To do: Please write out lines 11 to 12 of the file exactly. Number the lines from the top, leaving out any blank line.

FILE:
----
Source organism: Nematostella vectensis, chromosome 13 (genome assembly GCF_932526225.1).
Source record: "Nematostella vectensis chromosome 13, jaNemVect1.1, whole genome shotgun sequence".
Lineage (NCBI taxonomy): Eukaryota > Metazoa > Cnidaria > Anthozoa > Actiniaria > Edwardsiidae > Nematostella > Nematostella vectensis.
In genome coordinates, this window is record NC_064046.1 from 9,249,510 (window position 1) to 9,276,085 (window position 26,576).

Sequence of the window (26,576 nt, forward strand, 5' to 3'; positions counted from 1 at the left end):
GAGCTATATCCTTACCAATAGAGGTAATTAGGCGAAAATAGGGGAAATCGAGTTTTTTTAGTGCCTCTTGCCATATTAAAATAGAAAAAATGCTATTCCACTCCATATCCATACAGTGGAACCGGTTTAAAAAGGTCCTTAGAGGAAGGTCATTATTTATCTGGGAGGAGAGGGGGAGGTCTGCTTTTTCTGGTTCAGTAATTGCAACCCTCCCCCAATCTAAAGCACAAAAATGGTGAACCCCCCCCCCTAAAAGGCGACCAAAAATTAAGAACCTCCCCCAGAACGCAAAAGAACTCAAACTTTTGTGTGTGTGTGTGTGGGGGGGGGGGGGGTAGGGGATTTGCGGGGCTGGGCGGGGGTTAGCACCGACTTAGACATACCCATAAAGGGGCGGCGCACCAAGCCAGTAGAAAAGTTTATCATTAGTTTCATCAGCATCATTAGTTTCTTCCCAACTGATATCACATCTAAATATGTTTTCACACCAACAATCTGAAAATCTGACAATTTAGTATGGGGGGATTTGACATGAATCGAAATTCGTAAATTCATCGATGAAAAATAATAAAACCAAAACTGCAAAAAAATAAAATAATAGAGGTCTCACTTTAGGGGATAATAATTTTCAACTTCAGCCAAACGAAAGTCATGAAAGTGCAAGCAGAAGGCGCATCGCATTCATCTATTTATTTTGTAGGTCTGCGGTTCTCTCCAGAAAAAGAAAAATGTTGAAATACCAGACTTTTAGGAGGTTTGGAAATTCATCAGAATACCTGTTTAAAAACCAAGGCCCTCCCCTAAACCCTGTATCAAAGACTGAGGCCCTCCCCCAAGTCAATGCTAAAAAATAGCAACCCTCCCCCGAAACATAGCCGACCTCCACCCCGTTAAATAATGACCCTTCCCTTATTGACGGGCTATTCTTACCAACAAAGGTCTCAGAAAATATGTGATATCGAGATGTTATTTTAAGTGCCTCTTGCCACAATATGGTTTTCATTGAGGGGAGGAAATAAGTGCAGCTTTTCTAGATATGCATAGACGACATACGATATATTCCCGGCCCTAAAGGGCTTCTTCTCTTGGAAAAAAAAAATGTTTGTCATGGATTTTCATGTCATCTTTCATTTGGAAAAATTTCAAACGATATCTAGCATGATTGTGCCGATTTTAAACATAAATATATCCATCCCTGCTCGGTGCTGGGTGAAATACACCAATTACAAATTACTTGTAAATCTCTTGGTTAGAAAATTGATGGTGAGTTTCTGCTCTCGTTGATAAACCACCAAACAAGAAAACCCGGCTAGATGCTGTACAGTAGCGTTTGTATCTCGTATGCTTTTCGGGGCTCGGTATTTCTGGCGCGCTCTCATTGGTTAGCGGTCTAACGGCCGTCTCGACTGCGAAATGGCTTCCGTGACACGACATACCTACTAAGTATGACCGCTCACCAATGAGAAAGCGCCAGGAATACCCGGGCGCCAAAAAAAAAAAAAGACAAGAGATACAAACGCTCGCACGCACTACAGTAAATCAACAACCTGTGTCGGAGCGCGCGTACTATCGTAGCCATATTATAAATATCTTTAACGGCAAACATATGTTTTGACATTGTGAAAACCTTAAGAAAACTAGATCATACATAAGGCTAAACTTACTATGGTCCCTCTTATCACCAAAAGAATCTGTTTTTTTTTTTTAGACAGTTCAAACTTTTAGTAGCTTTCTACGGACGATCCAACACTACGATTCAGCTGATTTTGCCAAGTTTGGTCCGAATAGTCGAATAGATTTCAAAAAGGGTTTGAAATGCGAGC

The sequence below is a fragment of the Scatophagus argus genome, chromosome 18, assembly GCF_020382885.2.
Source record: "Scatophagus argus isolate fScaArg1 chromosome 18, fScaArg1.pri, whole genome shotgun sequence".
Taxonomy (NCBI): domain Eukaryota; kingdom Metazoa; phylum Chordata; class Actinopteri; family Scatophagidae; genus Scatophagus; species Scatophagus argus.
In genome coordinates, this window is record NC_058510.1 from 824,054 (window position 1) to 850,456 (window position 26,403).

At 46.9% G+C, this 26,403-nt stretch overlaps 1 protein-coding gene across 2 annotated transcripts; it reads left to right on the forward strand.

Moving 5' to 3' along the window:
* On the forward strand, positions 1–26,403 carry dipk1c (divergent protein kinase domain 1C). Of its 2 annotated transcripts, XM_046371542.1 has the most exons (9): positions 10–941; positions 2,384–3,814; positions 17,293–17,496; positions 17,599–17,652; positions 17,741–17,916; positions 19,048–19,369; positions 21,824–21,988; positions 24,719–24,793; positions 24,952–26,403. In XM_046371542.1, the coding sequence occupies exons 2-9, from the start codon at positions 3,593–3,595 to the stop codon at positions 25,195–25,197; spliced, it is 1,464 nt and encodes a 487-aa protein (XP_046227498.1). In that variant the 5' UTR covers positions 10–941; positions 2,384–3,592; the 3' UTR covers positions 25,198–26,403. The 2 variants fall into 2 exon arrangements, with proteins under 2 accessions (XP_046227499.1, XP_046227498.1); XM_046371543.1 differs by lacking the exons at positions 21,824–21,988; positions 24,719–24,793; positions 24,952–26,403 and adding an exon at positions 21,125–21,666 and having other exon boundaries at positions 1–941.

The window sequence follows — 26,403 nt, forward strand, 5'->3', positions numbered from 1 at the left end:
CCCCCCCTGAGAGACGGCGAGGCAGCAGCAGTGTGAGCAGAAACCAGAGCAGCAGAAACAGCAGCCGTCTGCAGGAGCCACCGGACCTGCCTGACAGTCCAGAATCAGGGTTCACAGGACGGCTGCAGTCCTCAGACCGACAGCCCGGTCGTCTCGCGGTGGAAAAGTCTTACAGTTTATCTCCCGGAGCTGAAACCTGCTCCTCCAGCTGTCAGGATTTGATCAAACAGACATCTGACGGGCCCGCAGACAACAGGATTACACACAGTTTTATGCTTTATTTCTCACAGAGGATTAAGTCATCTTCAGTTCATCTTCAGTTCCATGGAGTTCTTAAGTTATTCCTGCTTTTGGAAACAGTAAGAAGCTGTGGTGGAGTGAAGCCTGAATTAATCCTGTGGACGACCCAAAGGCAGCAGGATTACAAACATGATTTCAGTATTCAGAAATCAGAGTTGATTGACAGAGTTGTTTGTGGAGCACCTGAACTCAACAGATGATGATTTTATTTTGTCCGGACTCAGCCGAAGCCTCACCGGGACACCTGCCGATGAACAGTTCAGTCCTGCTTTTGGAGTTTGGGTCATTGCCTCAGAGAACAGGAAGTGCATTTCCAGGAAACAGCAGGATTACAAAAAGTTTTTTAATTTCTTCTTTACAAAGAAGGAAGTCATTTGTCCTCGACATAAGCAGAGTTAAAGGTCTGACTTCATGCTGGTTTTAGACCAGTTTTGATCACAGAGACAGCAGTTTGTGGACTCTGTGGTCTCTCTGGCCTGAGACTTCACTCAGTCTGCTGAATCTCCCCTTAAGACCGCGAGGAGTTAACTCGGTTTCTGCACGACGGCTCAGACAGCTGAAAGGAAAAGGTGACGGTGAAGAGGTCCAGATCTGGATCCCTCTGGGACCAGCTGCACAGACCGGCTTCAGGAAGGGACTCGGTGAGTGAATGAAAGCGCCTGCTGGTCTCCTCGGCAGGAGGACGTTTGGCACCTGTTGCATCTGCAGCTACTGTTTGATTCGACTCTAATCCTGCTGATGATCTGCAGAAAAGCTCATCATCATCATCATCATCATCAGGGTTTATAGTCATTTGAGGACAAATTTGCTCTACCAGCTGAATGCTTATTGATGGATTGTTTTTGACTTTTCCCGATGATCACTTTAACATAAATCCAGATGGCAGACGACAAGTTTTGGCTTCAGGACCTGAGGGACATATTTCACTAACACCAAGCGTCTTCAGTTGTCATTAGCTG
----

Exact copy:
At 46.9% G+C, this 26,403-nt stretch overlaps 1 protein-coding gene across 2 annotated transcripts; it reads left to right on the forward strand.

Moving 5' to 3' along the window: